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Pharmaceutisch Weekblad

, Volume 4, Issue 5, pp 122–128 | Cite as

Metabolism and excretion of the quaternary ammonium compound thiazinamium methylsulfate (Multergan®) in man

I. Parenteral administration
  • J. H. G. Jonkman
  • J. Wijsbeek
  • R. A. De Zeeuw
  • L. E. Van Bork
  • N. G. M. Orie
  • A. M. Soeterboek
  • J. Bender
Original Articles

Abstract

The quaternary ammonium compound thiazinamium was found to be metabolized by sulfoxidation solely. No ring hydroxylation products, nor demethylation products (e.g. promethazine) could be found. Thiazinamium sulfoxide was found both in urine and bile, but thiazinamium is — after parenteral administration — mainly excreted in the unchanged form.

After intravenous injection about 40% of the dose was excreted, unchanged, in the urine. The excretion was very rapid and almost complete within eight hours. About 9% of the dose was excreted in the urine in the form of thiazinamium sulfoxide cations. After intramuscular injection virtually the same figures for urinary excretion were found. No correlation could be observed between urine production or pH and the amount of drug excreted in urine.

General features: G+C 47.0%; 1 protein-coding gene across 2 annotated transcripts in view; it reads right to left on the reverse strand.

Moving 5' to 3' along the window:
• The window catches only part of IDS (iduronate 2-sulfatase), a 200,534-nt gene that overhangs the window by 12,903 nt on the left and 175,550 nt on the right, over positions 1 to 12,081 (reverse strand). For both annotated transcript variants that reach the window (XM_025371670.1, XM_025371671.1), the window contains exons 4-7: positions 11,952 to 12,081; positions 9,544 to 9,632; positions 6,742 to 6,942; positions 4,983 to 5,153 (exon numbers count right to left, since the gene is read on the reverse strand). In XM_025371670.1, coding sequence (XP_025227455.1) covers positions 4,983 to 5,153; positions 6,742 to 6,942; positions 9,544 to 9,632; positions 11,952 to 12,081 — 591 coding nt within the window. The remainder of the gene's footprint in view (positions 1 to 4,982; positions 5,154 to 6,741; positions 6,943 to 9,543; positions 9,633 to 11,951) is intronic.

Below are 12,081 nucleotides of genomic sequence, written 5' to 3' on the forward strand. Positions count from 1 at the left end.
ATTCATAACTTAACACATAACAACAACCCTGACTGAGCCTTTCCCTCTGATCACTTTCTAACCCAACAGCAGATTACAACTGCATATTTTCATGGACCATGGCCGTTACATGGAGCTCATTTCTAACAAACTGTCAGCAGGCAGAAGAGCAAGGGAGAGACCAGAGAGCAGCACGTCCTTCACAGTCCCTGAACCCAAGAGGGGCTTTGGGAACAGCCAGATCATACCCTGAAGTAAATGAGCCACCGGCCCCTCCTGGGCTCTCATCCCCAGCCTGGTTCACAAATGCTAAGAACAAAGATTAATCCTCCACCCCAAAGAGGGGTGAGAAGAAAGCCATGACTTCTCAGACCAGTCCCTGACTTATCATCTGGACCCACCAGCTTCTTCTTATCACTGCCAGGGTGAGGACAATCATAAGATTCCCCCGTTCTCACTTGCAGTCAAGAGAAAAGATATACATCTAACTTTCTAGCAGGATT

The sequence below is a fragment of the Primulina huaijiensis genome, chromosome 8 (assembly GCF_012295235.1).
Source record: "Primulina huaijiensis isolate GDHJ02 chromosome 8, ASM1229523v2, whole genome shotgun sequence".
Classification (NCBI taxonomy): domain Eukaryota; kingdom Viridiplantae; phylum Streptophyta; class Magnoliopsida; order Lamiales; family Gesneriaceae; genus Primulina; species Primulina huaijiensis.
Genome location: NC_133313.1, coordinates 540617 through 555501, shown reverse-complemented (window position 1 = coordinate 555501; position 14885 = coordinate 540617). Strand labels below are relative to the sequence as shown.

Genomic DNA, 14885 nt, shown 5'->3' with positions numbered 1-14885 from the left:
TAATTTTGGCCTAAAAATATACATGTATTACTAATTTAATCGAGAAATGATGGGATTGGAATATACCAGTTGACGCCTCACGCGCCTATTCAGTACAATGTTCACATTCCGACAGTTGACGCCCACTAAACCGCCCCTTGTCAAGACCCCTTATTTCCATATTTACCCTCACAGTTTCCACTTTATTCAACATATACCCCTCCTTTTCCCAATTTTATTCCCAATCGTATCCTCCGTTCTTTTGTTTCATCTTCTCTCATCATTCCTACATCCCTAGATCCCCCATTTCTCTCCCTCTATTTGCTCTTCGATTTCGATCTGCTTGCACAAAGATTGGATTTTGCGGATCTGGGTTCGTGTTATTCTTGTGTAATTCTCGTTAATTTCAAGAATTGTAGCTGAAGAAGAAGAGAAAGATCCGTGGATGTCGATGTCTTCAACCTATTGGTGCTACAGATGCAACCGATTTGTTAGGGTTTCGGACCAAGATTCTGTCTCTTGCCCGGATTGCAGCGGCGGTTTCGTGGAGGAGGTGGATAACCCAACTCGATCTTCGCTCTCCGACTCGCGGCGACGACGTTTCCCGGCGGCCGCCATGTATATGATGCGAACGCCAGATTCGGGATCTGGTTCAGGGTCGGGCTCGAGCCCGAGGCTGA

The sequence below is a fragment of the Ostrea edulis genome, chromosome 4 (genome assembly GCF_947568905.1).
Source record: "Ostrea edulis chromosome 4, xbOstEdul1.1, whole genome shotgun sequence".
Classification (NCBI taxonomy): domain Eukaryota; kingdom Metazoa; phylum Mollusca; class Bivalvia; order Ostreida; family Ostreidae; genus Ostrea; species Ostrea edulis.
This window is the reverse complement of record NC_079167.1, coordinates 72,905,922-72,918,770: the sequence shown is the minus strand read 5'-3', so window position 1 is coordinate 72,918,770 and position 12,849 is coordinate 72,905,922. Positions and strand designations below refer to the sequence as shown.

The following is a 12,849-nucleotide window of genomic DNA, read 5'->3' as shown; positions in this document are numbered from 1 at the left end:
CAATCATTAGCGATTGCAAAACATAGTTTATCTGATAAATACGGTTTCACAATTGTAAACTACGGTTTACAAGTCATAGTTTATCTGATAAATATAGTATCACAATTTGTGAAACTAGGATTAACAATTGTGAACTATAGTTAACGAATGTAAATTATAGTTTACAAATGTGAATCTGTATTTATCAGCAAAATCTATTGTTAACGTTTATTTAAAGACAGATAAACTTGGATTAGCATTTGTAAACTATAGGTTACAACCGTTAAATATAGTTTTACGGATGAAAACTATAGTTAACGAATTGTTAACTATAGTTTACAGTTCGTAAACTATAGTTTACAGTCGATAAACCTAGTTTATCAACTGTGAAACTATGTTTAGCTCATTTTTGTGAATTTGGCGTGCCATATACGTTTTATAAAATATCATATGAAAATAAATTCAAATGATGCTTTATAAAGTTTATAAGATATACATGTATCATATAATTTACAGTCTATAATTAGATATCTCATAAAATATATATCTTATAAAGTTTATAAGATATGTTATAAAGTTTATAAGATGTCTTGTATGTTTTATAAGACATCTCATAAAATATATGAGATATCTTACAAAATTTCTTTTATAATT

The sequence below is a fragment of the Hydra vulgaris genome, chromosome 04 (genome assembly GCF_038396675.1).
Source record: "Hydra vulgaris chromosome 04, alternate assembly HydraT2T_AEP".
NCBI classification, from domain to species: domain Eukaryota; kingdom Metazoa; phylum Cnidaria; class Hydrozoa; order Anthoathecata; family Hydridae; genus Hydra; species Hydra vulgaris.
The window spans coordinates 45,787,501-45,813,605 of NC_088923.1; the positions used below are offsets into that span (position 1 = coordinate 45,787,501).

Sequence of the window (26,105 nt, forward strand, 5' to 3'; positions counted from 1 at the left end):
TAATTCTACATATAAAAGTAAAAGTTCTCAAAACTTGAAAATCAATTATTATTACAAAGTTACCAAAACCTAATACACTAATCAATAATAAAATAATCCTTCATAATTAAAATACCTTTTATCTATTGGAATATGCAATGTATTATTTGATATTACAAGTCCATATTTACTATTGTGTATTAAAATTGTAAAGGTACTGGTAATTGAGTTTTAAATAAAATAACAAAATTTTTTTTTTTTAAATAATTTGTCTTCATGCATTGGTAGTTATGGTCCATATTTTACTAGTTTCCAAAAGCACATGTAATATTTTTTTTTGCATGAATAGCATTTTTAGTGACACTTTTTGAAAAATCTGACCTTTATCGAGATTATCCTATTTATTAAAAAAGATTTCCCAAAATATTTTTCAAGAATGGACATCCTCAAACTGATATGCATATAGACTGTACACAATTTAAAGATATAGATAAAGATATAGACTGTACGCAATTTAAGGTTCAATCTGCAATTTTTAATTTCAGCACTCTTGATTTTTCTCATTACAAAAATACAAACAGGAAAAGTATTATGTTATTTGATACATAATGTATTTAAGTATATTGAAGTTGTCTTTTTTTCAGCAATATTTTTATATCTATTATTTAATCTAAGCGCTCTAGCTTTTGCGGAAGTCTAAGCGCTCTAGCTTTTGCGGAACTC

In a study involving bile-fistula patients it was found that both thiazinamium cations and thiazinamium sulfoxide cations are excreted to a considerable extent in bile. The amount of unchanged drug in bile was almost equal to that in urine, but the amount of sulfoxide was slightly higher.

Keywords

Public Health Ammonium Internal Medicine Sulfoxide Intravenous Injection 
These keywords were added by machine and not by the authors. This process is experimental and the keywords may be updated as the learning algorithm improves.

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Copyright information

© Royal Dutch Association for Advancement of Pharmacy 1982

Authors and Affiliations

  • J. H. G. Jonkman
    • 1
    • 2
  • J. Wijsbeek
    • 1
  • R. A. De Zeeuw
    • 1
  • L. E. Van Bork
    • 3
  • N. G. M. Orie
    • 3
  • A. M. Soeterboek
    • 4
  • J. Bender
    • 4
  1. 1.Laboratory for Pharmaceutical and Analytical Chemistry, Department of ToxicologyState UniversityAW GroningenThe Netherlands
  2. 2.Laboratory for Drug AnalysisDrug Monitoring UnitGW AssenThe Netherlands
  3. 3.Department of Pulmonary Diseases, Department of Internal MedicineState UniversityEZ GroningenThe Netherlands
  4. 4.Hospital ‘Diaconessenhuis’BM EindhovenThe Netherlands

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